Mud, Memories And Midlands Today

Oh To Turn Back The Clock!

Eddie Stuart in action at Luton, this time in 1956-57 as Bert Williams punches clear.

Wolves’ FA Cup tie at Luton this afternoon had already stirred up some nostalgic musings – then along came BBC Midlands Today with their excellent preview last night.

As if there hadn’t been enough reminiscing, what with this being the first clash of the clubs in the competition since Wolves won 4-1 at Kenilworth Road in the fifth round on their way to winning at Wembley in 1959-60, the Beeb topped the lot by delving into their archives.

They came up with some footage of the meeting 53 years ago – where was that hiding when we were compiling the Official History of Wolves dvd a few years ago? – and wove it into a  package that also contained an interview with Kevin Foley (a Luton boy and part of the club from the age of nine to 22) and some gentle mickey-taking of Hatters-supporting presenter Nick Owen.

Wolves ran out 4-1 winners on February 20, 1960, but contributor Don Noble pointed out to readers of this site four years ago that Stan Cullis’s team had their work cut out to deal with the 1959 beaten finalists, who at the time were heading for relegation from the top flight.

Eventually, though, the reigning League champions pulled away to win by a distance in the clinging mud with goals by Bobby Mason (2), Eddie Clamp and Jimmy Murray.

My eye was caught last night by the sight of skipper Eddie Stuart, clad in short sleeves and tighter-than-most shorts, doing the coin-tossing duties before kick-off.

Eddie broke down on camera with the producers of the history dvd when talking about the Munich Air Crash but has also been very emotional in the past while speaking about how he lost his place in Wolves’ side in the last third of 1959-60 and missed out on playing at Wembley.

“As a South African, I would have been so proud to have led Wolves out in an FA Cup final – and to victory,” he told me many years ago. “It is still difficult to accept that I didn’t play in what would probably have been the biggest match of my life.”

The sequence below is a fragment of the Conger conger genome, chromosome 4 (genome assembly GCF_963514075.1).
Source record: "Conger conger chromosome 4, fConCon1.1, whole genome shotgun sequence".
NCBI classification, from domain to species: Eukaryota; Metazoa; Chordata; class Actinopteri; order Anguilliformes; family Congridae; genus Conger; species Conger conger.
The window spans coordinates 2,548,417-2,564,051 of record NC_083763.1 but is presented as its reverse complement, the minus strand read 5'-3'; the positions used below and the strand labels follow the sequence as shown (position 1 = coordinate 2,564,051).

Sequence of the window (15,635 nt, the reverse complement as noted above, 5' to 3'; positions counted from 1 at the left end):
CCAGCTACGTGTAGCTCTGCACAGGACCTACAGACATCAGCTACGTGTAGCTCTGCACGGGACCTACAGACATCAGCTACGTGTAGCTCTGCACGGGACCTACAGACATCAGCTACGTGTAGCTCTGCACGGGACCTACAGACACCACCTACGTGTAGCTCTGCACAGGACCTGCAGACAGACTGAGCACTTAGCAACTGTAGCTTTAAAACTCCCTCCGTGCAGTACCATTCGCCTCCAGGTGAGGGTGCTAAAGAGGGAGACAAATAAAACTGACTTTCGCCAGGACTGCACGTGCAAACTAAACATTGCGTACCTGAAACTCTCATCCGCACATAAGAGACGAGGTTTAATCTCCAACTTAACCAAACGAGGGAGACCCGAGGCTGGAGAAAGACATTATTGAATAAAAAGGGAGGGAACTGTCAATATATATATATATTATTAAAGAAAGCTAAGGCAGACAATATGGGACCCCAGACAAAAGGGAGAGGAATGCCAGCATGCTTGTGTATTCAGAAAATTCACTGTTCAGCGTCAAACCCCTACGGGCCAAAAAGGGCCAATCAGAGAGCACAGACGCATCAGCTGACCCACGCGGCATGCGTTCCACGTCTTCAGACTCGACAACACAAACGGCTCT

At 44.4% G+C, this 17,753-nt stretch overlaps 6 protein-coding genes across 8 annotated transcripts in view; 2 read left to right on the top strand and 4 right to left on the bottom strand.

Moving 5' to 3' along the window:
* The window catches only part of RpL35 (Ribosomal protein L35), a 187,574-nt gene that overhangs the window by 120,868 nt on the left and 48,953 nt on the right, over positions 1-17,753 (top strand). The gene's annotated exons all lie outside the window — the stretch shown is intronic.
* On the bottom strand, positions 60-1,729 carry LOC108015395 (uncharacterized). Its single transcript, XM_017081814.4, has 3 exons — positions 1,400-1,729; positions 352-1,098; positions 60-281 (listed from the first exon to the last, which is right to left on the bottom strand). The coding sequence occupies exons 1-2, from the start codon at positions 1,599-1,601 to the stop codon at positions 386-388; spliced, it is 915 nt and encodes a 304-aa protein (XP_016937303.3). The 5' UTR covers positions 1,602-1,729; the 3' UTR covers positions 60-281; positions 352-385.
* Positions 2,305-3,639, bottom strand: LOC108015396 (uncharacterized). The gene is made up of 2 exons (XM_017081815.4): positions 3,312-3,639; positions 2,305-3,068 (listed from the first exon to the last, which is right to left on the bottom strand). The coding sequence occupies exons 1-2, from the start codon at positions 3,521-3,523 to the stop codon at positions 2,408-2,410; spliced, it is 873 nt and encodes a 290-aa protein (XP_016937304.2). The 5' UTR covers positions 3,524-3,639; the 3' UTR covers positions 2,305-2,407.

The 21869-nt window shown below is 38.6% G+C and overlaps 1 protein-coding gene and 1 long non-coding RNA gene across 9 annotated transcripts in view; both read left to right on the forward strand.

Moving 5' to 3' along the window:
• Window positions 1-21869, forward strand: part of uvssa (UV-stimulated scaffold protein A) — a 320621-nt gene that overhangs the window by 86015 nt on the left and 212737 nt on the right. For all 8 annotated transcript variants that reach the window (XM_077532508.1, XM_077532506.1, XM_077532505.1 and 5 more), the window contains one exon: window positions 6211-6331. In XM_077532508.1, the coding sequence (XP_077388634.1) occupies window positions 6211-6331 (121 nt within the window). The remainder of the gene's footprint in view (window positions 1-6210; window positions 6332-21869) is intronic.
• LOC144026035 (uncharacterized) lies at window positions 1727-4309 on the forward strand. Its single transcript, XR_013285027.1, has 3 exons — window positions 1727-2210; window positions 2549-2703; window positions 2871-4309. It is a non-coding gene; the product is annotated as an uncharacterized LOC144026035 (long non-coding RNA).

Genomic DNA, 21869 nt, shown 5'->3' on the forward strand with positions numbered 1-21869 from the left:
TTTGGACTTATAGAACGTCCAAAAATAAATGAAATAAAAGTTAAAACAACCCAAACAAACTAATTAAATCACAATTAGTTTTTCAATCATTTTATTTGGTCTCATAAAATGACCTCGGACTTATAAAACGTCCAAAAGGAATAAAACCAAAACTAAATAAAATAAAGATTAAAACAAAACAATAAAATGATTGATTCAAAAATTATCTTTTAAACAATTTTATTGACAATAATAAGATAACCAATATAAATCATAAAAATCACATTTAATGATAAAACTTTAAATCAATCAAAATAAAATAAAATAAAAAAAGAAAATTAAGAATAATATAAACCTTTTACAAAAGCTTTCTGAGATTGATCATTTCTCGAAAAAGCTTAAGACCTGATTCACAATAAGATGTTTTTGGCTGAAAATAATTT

Sympathy is also still plentiful among team-mates for Mason, who played no fewer than 50 first-team matches that season yet heart-breakingly missed out on a final spot when Cullis, his mind made up by the pre-Wembley 5-1 slaughter of Chelsea at Stamford Bridge, plumped instead for young Barry Stobart.

Bobby Mason, the two-goal hero at Kenilworth Road 53 years ago who heartbreakingly missed out at Wembley.

There is one other strange quirk to how the fixtures fell 53 seasons ago.

On the day Wolves were beating Luton and continuing a Cup journey that had already taken them past Newcastle and Charlton, they should have been playing the Bedfordshire side at Molineux in the League.

In the event, that latter game was moved back three days later to Tuesday, February 23, when the Cup quarter-finalists again emerged victorious, this time by 3-2 thanks to goals by Murray, Peter Broadbent and Stuart’s fellow South African Des Horne.


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